Song Premiere: Alex Dixon’s “Chi-Town Boogie”

Listen & Watch Song Premieres

Americana Highways brings you this premiere of Alex Dixon’s song “Chi-Town Boogie” from his forthcoming album The Real McCoy due March 24. All songs were produced, arranged and written by Alex Dixon and published by Dixon Landing Music, except “Chi-Town Boogie” which was written by Alex Dixon and Lewis Powell. “Chi-Town Boogie is Alex Dixon I’m uptight bass, piano and vocals; Lewis “Big Lew” Powell on vocals; Steve Bell on harmonica; Melvin Taylor on guitar; Gino Matteo on rhythm and slide guitar; and Rico McFarland on lead and rhythm guitars.

“Chi-Town Boogie” is a Chicago boogie style song that draws inspiration back from the days when Willie Dixon was in The Big Three Trio and Four Jumps of Jive, which was his jump blues era, pre-Chess days. Rico McFarland, on guitar, brings out the spirits of T-Bone Walker and Chuck Berry, whereas Alex handles the slap bass sound that only a Dixon could, being shown first-hand by Willie Dixon himself.

Along with the upright bass, Alex provided some Lafayette Leake style piano to tie everything in. The main ingredient of the song, which is unique but identifiable in its own right, is the distinct harmonica sound of Steve Bell, son of the late harmonica wizard, Cary Bell. To drive it home is Alvino Bennett on percussion, showing influences of S.P. Leary and Fred Below, along with Melvin Taylor on guitar. Gino Matteo lends rhythm guitar throughout the track. Background vocals are the trio of Alex Dixon, Lewis “Big Lew” Powell and Alvino Bennett. It brings you back to the golden era of Chicago Blues.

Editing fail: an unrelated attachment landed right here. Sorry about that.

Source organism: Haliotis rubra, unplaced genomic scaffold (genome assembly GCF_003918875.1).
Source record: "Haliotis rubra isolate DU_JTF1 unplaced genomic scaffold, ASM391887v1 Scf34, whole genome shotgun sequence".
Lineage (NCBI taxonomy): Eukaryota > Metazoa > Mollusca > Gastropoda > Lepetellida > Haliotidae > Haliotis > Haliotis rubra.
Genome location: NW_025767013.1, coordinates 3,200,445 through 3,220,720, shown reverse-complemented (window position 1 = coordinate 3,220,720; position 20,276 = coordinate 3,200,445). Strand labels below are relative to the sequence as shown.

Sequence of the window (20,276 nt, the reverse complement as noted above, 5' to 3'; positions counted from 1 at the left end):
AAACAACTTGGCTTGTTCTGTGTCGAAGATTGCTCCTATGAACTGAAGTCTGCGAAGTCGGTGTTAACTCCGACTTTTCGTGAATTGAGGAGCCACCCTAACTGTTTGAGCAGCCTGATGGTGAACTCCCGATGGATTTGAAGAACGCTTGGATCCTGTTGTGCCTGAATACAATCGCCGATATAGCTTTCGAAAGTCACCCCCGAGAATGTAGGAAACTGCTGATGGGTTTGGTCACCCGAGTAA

No self-respecting music lover is going to want to miss this one.

As a child, one of my grandfather’s best friends was Baby Doo Caston (Big Three Trio). I decided to create this song which was from that era, as an honor to how they started their career. To make it my own, I featured Steve Bell, who was a childhood friend of mine, and one of the best harmonica players I’ve heard, next to his father Cary. I brought in Rico to play guitar because I knew of him from (my uncle) Butch Dixon. I had so much fun playing a solo with Rico. I’m doing this solo, imitating one of my grandfather’s slap bass lines, kinda like the one he did on Johnny B. Goode, and Rico started doing some T-Bone Walker style guitar. And what you get is, well, you have to hear it for yourself. We started laughing in the studio. Melvin Taylor jumped right in, and then you have a rare drum solo from Alvino Bennett, followed by Steve. We had a lot of fun on this track, but at the end of the day, I wanted to feature Steve on harmonica. For God sakes, we called him “Little Walter” throughout the session. — Alex Dixon

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